The world can look to this nation and truly say “I have something to learn from you.” The world can say “I am humbled to admit that your mental training is superior to mine.”

Among all the battle performances in the world, the Finns of the Winter War are among the world’s greatest, right up there with Leonidas and Alexander the Great.

One reason for their amazing performance was the trust and camaraderie that they showed to each other. The Finns fought in a synchronized fashion, where every man’s effort was appreciated, even if it didn’t translate into Rambo-like kill counts of the Bolsheviks. Love, on the line, combined with intense hatred for the invader created a force that to this day can make a reader’s jaws drop.

For the rest of us scouts, we should sit at the feet of these people, and try to absorb what we can.

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Book Review: Operation Barbarossa: Nazi Germany’s War in the East by Christian Hartmann

[FULL DISCLOSURE: I received my copy of this book free from the author. I was not paid for this review and the opinion expressed is purely my own]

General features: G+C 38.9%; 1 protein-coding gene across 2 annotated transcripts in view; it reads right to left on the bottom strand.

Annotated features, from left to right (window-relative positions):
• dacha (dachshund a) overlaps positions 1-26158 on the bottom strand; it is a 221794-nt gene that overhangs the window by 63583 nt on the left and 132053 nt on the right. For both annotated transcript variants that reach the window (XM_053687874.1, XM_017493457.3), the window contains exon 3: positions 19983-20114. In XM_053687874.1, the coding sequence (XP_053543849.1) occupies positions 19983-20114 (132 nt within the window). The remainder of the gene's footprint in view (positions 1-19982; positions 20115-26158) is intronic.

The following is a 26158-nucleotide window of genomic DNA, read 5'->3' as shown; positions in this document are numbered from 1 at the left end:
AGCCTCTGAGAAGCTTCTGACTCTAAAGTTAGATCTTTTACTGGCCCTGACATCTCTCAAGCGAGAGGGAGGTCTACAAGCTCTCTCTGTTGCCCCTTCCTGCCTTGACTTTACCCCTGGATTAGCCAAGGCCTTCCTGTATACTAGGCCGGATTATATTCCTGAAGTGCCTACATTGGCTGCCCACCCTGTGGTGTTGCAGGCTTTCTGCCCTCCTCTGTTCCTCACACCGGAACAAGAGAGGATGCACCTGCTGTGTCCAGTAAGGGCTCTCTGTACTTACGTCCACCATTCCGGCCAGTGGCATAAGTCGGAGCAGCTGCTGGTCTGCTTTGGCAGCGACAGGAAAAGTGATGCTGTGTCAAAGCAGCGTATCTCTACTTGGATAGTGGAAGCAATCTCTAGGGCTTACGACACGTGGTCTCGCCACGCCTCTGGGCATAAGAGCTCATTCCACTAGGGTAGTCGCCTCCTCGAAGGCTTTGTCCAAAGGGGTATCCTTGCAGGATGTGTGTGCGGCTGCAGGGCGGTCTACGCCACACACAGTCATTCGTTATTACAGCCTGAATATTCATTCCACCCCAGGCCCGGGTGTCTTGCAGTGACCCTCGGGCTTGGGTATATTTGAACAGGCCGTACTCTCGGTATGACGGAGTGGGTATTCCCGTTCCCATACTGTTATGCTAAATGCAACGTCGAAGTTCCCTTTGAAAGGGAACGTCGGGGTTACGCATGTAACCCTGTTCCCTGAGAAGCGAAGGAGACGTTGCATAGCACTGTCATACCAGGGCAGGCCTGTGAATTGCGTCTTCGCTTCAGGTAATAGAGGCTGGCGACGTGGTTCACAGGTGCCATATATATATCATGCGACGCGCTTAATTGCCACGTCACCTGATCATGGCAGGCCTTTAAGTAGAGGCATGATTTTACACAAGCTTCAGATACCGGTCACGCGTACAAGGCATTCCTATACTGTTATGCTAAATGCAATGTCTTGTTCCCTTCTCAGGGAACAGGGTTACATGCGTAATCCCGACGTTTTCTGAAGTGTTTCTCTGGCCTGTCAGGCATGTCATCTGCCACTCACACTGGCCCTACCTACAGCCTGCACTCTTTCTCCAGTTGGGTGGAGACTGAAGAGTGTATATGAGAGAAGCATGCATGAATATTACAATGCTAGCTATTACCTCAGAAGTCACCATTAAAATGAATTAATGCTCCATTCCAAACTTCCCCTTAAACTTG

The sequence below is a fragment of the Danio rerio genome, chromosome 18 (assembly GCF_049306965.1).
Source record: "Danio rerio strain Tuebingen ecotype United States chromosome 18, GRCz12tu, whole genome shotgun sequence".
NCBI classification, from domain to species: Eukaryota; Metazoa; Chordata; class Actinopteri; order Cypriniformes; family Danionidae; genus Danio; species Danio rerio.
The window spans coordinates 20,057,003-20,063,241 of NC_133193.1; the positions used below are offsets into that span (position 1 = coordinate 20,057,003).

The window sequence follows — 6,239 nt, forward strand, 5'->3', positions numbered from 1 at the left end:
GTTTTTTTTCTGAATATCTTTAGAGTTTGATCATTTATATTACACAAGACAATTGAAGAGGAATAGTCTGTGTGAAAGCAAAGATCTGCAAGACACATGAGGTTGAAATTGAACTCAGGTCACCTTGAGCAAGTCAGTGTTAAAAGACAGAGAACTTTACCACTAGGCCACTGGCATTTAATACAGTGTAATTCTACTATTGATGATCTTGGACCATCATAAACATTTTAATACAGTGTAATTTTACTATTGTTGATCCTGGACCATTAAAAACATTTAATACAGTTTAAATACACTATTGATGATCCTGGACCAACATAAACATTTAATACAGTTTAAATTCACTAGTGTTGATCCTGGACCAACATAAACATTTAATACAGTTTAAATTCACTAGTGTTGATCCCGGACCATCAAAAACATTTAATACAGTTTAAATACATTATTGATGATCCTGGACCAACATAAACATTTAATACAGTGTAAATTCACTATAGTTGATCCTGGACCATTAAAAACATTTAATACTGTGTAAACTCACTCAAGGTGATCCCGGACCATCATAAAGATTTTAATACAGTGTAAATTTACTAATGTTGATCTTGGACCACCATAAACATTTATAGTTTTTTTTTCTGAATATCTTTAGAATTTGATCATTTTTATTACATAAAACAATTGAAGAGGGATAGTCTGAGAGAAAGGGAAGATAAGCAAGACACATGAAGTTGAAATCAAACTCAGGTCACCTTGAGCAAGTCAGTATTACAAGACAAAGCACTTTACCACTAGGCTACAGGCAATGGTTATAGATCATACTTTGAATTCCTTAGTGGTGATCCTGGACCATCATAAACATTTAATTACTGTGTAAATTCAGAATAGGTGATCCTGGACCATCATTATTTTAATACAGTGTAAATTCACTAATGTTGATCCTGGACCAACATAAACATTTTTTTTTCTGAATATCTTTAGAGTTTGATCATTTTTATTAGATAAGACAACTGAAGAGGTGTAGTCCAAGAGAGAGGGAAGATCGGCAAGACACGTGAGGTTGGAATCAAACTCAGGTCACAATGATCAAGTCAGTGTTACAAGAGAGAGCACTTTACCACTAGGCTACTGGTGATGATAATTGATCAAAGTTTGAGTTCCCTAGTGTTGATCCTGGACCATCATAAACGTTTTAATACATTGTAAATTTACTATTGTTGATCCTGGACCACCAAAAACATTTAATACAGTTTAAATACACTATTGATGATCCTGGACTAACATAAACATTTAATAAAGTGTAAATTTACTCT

Operation Barbarossa: Nazi Germany’s War in the East, 1941-1945

is one of those rare books about WWII written by a German historian and translated into English.  That is not to say that there are not plenty of books in German about WWII and examining its myriad aspects, there are, it is just that most are never translated into English.  There is generally a flood of new WWII histories every year and almost of all of them are written by English speakers.  That lack of translation leaves most English speaker with a curiously one sided view of the war.  Much has been done to rectify the Anglo-centric view of victory in WWII over the past decade or so and this book is an important contribution to that effort.

The book is fairly short, at 166 pages of text with a chronology, further reading list, and index.  It is separated into nine chronological and thematic chapters.  There are a few large scale theater maps but no smaller scale maps as the book does not delve into operational or tactical movement.